That approach is flying with some politicos. One expert New Hampshire political observer says that Bush is riding high in the polls there right now and probably won't have to address any tawdry allegations unless tangible proof of wrongdoing materializes. "If George W. just says, 'Quite frankly, I'm not answering that; you'll have to take me as I am,' I think he'll be fine," says New Hampshire State Sen. Pat Krueger. "If this were four years ago, it might be different. But now, we've just been so inundated with this stuff the only ones asking the questions are reporters, not Joe Schmo."

Dee Stewart, executive director of the Republican Party of Iowa, goes so far as to say that by refusing to delve into his past mistakes, Bush is setting a proud example. "So many things today celebrate all the wrong things about people's lives and in a way, it's irresponsible," Stewart says. The culture war has never been about eradicating immoral behaviors, Stewart says, it's been about not wanting to celebrate them. "When you look at an opinion leader like Bill Clinton who bragged that he used marijuana and laughed about it -- and over the next six years there was a rise in the use of marijuana by 140 percent -- it's clear that the statements that leaders make do affect society. What Bush is saying by not getting into it is, 'Hey, we don't bring out the best in our children by celebrating the mistakes that we may have made in our past.'"

But a Gallup poll conducted in February for CNN/USA Today indicates that 72 percent of Republicans believe that the public has a right to know if a presidential candidate "had used drugs in the past." And even some of Bush's most ardent supporters think the sandbags can't hold indefinitely. "I think he will [address the rumors] in due course," says former Rep. Solomon. "I think he will answer all questions in due course. But I don't think anything he's done can compare to Bill Clinton."

Republican National Committeeman Asher agrees. "At the appropriate time, the governor will have to address whatever rumors are out there."



Dubya's P-word comment stays below the radar

Dennis Hans
Octonber 31, 2000

Ten years ago, at the 1988 Republican Convention, Hartford Courant associate editor David Fink struck up a conversation with George W. Bush. "When you're not talking politics," Fink asked the vice president's son, "what do you and [your father] talk about?"

"Pussy," George W. replied.

-- "Prodigal son" by Jake Tapper, Salon.com, April 9, 1999 (above)

Who would have thought 1988 would prove so relevant to the Y2K presidential election? In recent weeks the media and candidate George W. Bush have cited a memo written that year by an aide to Al Gore, advising the senator and presidential hopeful to choose his words on the campaign trail with care. Today the memo is regarded as proof that even Gore's own staff believed he stretched and bent the truth.

Arlie Schardt, who was Gore's press secretary in 1988, penned the infamous memo. Though not involved in the current campaign, Schardt has condemned the media's misuse of his words. He told a reporter for TomPaine.com that his memo "is being blown astronomically out of proportion. I certainly didn't write it because I believed Al exaggerated or misrepresented things. That was the farthest thing from my mind."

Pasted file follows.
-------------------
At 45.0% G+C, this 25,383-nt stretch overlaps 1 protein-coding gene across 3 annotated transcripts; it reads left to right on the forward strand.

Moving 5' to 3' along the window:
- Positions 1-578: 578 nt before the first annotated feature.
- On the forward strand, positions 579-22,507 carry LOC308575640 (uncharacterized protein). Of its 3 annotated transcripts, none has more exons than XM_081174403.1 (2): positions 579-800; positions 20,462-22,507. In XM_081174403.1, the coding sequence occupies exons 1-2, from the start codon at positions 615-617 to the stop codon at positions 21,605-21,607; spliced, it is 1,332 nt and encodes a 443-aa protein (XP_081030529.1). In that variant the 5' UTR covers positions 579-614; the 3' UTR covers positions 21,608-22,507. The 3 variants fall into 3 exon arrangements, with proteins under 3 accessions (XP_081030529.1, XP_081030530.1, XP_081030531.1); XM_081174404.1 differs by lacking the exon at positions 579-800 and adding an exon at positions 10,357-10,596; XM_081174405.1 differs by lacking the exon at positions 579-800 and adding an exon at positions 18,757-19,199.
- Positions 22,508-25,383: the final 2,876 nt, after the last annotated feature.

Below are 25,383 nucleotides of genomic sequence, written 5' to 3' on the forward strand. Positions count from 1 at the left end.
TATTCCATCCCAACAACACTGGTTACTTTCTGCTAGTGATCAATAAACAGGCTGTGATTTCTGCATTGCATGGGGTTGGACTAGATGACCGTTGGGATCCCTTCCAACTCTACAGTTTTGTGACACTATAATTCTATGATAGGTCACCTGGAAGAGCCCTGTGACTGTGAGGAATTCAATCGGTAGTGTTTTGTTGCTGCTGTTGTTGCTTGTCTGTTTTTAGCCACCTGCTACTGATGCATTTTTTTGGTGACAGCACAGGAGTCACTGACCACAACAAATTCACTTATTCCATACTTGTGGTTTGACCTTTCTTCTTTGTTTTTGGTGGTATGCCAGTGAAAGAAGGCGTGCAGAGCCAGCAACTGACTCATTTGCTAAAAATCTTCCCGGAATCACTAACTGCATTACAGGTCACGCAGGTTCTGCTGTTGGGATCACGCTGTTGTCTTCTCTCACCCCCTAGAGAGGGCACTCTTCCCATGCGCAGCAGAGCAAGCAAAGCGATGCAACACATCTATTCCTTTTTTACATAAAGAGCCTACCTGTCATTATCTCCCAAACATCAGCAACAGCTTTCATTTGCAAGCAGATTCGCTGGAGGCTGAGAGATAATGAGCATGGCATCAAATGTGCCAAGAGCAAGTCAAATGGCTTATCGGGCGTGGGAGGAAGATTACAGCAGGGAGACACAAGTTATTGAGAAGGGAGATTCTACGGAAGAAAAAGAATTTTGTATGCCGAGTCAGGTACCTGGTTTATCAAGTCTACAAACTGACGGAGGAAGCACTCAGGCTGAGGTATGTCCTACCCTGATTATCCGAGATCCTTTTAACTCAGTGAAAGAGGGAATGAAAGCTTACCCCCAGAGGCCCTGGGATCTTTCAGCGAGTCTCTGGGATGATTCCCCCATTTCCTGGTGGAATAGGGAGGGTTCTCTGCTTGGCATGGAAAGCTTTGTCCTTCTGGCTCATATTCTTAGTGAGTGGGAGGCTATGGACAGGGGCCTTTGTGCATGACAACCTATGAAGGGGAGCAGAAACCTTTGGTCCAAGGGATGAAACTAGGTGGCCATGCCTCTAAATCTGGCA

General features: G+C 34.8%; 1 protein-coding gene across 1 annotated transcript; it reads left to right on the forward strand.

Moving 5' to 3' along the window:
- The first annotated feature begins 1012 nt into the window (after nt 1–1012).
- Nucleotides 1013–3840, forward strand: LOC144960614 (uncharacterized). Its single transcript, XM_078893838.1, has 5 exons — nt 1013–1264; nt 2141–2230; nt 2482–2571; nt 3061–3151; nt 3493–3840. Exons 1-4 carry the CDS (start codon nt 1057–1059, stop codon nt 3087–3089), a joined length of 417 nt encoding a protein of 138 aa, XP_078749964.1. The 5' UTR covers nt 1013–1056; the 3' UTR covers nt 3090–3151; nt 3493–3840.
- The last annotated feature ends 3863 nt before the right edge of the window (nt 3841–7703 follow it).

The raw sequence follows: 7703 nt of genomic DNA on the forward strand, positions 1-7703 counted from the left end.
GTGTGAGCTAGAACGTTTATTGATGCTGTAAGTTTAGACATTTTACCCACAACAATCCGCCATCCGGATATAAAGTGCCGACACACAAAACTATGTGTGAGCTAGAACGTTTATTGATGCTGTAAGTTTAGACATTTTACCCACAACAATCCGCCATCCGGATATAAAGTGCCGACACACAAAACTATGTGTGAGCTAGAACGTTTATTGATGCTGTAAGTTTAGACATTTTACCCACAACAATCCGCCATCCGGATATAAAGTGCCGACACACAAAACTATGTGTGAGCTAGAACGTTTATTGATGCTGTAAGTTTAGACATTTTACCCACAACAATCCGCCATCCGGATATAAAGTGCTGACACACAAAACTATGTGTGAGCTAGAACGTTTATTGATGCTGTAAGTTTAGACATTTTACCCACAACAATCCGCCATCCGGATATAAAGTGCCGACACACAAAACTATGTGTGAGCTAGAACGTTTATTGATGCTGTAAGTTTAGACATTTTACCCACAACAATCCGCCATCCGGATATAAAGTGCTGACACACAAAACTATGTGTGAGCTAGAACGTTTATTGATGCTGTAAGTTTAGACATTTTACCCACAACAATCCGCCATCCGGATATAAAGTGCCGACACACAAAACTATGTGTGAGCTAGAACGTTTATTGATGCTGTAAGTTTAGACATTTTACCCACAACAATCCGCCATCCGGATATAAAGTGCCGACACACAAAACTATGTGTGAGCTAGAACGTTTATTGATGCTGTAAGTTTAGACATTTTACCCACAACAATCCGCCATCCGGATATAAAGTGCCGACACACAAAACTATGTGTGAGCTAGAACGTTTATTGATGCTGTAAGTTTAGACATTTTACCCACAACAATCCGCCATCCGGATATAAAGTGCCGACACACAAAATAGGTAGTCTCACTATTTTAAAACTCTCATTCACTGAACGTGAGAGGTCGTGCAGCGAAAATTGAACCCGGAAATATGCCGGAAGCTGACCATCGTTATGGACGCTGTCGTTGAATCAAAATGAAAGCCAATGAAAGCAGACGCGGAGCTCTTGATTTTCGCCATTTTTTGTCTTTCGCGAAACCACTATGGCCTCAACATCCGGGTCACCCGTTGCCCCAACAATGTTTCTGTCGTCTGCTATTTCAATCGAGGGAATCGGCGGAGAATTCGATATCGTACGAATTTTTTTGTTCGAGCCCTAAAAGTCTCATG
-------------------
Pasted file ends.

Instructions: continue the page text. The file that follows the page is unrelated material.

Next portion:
Gore's credibility problem is based on much more than an old memo mangled by the media. But in an atmosphere where many talking heads are so stupid or partisan as to accuse him of "lying" when he joked to a labor group that the song "Look For the Union Label" served as his lullaby, it's only fair to parse each exaggeration allegation. Robert Parry (Washington Monthly), Sean Wilentz (American Prospect) and Mollie Dickenson (TomPaine.com) have shown in several cases that it is Gore's accusers -- including campaign reporters at the Washington Post and New York Times -- who can't separate fact from fiction.

Schardt's memo is not the only controversial 1988 communication that reflects on the values of a Y2K presidential contender. George W., at the time a key operative on his father's campaign staff, said a mouthful with a single word.

As reported by Jake Tapper in the April 9, 1999 edition of Salon.com, at the 1988 Republican Convention, Hartford Courant associate editor David Fink asked W. this question: "When you're not talking politics, what do you and [your father] talk about?" "Pussy," he replied.

(M.O.W. editorial insert)

Yes, George W., as late as 1988, enjoyed talking with his soon-to-be-president father about the same thing that Vernon Jordan and President Clinton talk about on the golf course. (On the Feb. 15, 1998 edition of 60 Minutes, Jordan revealed to Mike Wallace what he and the president chat about on the links.)

Twelve years is a long time to wait to ask follow-up questions, but here are several worth posing to the Republican candidate:

· That 1988 conversation with the Courant editor took place two years after Billy Graham helped you recommit your life to Christ. Would Jesus approve of two devout Christian married men -- a vice president and his son, no less -- talking about "pussy"?

· What exactly do you mean by "pussy"? Do you and your dad actually talk about female genitalia? Or do you talk about women, who by definition are equipped with female genitalia?

· If the latter is the case, does your definition of "pussy" incorporate all women?

· If it doesn't incorporate all women, what makes some of them "pussy" and others not? Appearance? Attitude? Marital status? Do soccer moms qualify? How about female members of your family?

· If appearance is a factor, do you have a special term for those females who lack the "pussy" look? One of your supporters, talk-radio superstar Rush Limbaugh, has described women and girls (including pubescent daughters of presidents) who don't measure up to his exacting standards of beauty as "dogs." Do you ever use that term?

· Define "dehumanization."

· When your wife and your mother are not talking politics, do they talk about "dick"? If Laura told a newspaper editor that she and Bar did indeed "talk dick," how would you feel?

· Define "objectification."


Dennis Hans is a freelance writer whose work has appeared in the New York Times, Washington Post, National Post (Canada) and online at TomPaine.com, MediaChannel.org and The Black World Today (tbwt.com), among other outlets. He can be reached at HANS_D@popmail.firn.edu